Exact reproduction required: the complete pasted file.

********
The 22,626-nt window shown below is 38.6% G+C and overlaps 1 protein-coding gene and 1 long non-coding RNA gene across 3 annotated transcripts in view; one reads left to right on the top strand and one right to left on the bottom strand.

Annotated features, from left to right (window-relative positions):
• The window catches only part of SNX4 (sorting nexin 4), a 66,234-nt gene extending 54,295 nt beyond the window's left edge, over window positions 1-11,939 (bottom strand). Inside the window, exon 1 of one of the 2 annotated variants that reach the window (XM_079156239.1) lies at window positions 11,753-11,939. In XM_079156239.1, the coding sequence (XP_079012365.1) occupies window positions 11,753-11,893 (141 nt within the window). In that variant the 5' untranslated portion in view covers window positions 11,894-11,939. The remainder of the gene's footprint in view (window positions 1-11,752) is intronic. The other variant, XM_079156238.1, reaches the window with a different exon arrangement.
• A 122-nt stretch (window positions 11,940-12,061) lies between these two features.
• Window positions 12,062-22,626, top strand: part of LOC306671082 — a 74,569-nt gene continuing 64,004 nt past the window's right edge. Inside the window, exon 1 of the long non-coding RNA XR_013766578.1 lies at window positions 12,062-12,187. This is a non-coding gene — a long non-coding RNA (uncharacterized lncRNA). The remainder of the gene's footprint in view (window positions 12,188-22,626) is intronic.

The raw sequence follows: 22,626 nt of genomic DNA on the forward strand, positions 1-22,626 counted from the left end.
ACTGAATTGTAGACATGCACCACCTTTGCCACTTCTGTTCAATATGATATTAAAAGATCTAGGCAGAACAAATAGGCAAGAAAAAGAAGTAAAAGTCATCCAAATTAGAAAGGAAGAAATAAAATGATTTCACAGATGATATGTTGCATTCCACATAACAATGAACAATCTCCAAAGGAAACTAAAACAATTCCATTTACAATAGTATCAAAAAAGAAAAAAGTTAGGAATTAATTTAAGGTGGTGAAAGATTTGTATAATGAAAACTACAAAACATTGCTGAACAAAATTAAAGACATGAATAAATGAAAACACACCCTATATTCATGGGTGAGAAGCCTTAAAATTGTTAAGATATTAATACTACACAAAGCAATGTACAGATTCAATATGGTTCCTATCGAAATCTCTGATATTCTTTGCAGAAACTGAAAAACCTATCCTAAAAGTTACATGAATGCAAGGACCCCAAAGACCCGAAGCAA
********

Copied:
The 22,626-nt window shown below is 38.6% G+C and overlaps 1 protein-coding gene and 1 long non-coding RNA gene across 3 annotated transcripts in view; one reads left to right on the top strand and one right to left on the bottom strand.

Annotated features, from left to right (window-relative positions):
• The window catches only part of SNX4 (sorting nexin 4), a 66,234-nt gene extending 54,295 nt beyond the window's left edge, over window positions 1-11,939 (bottom strand). Inside the window, exon 1 of one of the 2 annotated variants that reach the window (XM_079156239.1) lies at window positions 11,753-11,939. In XM_079156239.1, the coding sequence (XP_079012365.1) occupies window positions 11,753-11,893 (141 nt within the window). In that variant the 5' untranslated portion in view covers window positions 11,894-11,939. The remainder of the gene's footprint in view (window positions 1-11,752) is intronic. The other variant, XM_079156238.1, reaches the window with a different exon arrangement.
• A 122-nt stretch (window positions 11,940-12,061) lies between these two features.
• Window positions 12,062-22,626, top strand: part of LOC306671082 — a 74,569-nt gene continuing 64,004 nt past the window's right edge. Inside the window, exon 1 of the long non-coding RNA XR_013766578.1 lies at window positions 12,062-12,187. This is a non-coding gene — a long non-coding RNA (uncharacterized lncRNA). The remainder of the gene's footprint in view (window positions 12,188-22,626) is intronic.

The raw sequence follows: 22,626 nt of genomic DNA on the forward strand, positions 1-22,626 counted from the left end.
ACTGAATTGTAGACATGCACCACCTTTGCCACTTCTGTTCAATATGATATTAAAAGATCTAGGCAGAACAAATAGGCAAGAAAAAGAAGTAAAAGTCATCCAAATTAGAAAGGAAGAAATAAAATGATTTCACAGATGATATGTTGCATTCCACATAACAATGAACAATCTCCAAAGGAAACTAAAACAATTCCATTTACAATAGTATCAAAAAAGAAAAAAGTTAGGAATTAATTTAAGGTGGTGAAAGATTTGTATAATGAAAACTACAAAACATTGCTGAACAAAATTAAAGACATGAATAAATGAAAACACACCCTATATTCATGGGTGAGAAGCCTTAAAATTGTTAAGATATTAATACTACACAAAGCAATGTACAGATTCAATATGGTTCCTATCGAAATCTCTGATATTCTTTGCAGAAACTGAAAAACCTATCCTAAAAGTTACATGAATGCAAGGACCCCAAAGACCCGAAGCAA